One thing that stood out most for me as I poured over these articles is the importance of teacher self-efficacy in implementing new technologies in the classroom (Overbaugh and Ruiling, 2008). Teachers need to see the value for their students of implementing new technologies. They also need to believe that they have the skills to do so. This makes sense, instructional-y. You are more willing to put in the time and effort if you feel you are capable of something. Think of Vygostky's zone of proximal development. If a task is out of our reach, we simply cannot accomplish it. Without providing the appropriate scaffolds for teachers, we can't expect them to implement new technologies with students.

Professional development for technology integration for teachers needs to be learner centered (Polly and Hannafin, 2010). Teacher development needs to focus on student learning, be teacher-owned, and focus on developing both content and pedagogy. Teachers need to examine their beliefs and actual instructional practices to reconcile the differences between them (John Hattie would support observations and self-examined video-tapes of lessons). Also, more time spent on collaborating around lessons and in-class coaching, results on classroom observations were significantly improved (Martin et al., 2010). Teachers also need scaffolding with in-class implementation of new practices. I can see how the role of a mentor or coach would fit here nicely. In fact, Kopcha (2012) found that participants in a model which included a mentor in Year 1 of implementation, and not Year 2, reported their improved instruction and beliefs were attributed to the mentor and professional development provided by the mentor.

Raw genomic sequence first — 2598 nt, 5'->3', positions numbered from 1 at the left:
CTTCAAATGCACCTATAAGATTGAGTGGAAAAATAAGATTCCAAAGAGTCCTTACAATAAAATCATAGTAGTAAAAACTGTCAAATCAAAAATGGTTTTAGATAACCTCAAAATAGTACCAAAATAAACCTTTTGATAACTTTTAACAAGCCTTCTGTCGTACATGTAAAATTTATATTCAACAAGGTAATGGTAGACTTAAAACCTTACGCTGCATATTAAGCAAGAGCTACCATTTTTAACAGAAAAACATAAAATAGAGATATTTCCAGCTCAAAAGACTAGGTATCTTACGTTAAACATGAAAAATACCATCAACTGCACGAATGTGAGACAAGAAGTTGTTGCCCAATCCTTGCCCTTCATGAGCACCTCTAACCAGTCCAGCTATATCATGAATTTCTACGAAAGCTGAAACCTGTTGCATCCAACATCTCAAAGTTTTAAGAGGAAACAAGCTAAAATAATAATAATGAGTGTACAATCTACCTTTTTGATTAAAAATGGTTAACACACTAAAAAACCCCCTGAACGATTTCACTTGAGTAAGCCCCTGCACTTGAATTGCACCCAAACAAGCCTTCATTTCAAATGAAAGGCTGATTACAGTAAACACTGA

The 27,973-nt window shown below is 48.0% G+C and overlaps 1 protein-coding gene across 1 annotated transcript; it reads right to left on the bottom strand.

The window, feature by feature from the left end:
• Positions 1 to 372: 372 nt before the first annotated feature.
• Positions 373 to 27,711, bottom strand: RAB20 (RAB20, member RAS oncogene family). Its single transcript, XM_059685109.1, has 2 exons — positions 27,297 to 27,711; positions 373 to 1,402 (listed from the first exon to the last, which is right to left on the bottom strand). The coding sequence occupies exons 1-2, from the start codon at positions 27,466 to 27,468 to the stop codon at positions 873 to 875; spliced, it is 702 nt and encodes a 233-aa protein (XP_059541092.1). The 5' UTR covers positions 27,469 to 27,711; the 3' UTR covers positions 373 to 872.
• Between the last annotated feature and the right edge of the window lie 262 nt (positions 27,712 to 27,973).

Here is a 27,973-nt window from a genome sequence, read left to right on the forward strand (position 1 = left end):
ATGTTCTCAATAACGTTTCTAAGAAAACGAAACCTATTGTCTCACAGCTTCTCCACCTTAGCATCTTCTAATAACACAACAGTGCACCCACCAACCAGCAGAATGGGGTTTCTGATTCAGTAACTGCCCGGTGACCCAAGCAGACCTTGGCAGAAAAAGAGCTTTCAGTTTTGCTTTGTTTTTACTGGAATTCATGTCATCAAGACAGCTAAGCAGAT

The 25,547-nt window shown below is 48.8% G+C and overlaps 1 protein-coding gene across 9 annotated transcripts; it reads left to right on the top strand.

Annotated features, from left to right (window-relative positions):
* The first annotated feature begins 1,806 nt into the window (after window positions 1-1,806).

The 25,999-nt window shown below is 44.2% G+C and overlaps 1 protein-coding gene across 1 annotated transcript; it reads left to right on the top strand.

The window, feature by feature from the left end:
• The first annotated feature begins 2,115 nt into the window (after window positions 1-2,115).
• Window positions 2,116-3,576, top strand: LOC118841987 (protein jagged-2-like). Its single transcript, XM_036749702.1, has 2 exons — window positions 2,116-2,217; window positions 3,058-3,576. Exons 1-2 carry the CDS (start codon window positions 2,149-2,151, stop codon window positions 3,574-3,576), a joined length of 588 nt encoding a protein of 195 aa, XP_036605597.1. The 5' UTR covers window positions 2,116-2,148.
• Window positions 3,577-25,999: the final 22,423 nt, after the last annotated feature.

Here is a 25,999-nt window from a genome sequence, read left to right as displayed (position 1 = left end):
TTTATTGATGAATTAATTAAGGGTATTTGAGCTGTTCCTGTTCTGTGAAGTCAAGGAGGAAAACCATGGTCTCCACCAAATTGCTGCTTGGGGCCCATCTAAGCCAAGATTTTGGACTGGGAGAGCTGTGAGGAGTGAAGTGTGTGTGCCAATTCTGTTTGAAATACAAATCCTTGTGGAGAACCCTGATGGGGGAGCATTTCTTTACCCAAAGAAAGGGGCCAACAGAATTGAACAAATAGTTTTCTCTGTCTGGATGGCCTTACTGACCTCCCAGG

Overall, there is very little research published on student outcomes and professional development in technology integration (and none on instructional technology, coaching, and student achievement). We do know what best practices tell us for professional development (more to come on that). And we do know that technology integration is directly tied to teacher self-efficacy. I hope this information has been useful. I will continue to update as I learn more.

Monday, February 11, 2013

Getting Technology RIGHT

What a great learning day at SAI with Scott McLeod and Angela Maiers. I was so disappointed that not more of my colleagues and supervisors could have been there, but was grateful to have our building administrator there.

Today's blog is really just a reflection on what I picked up from today's session. The overarching theme was getting technology RIGHT:
T.ime and Talent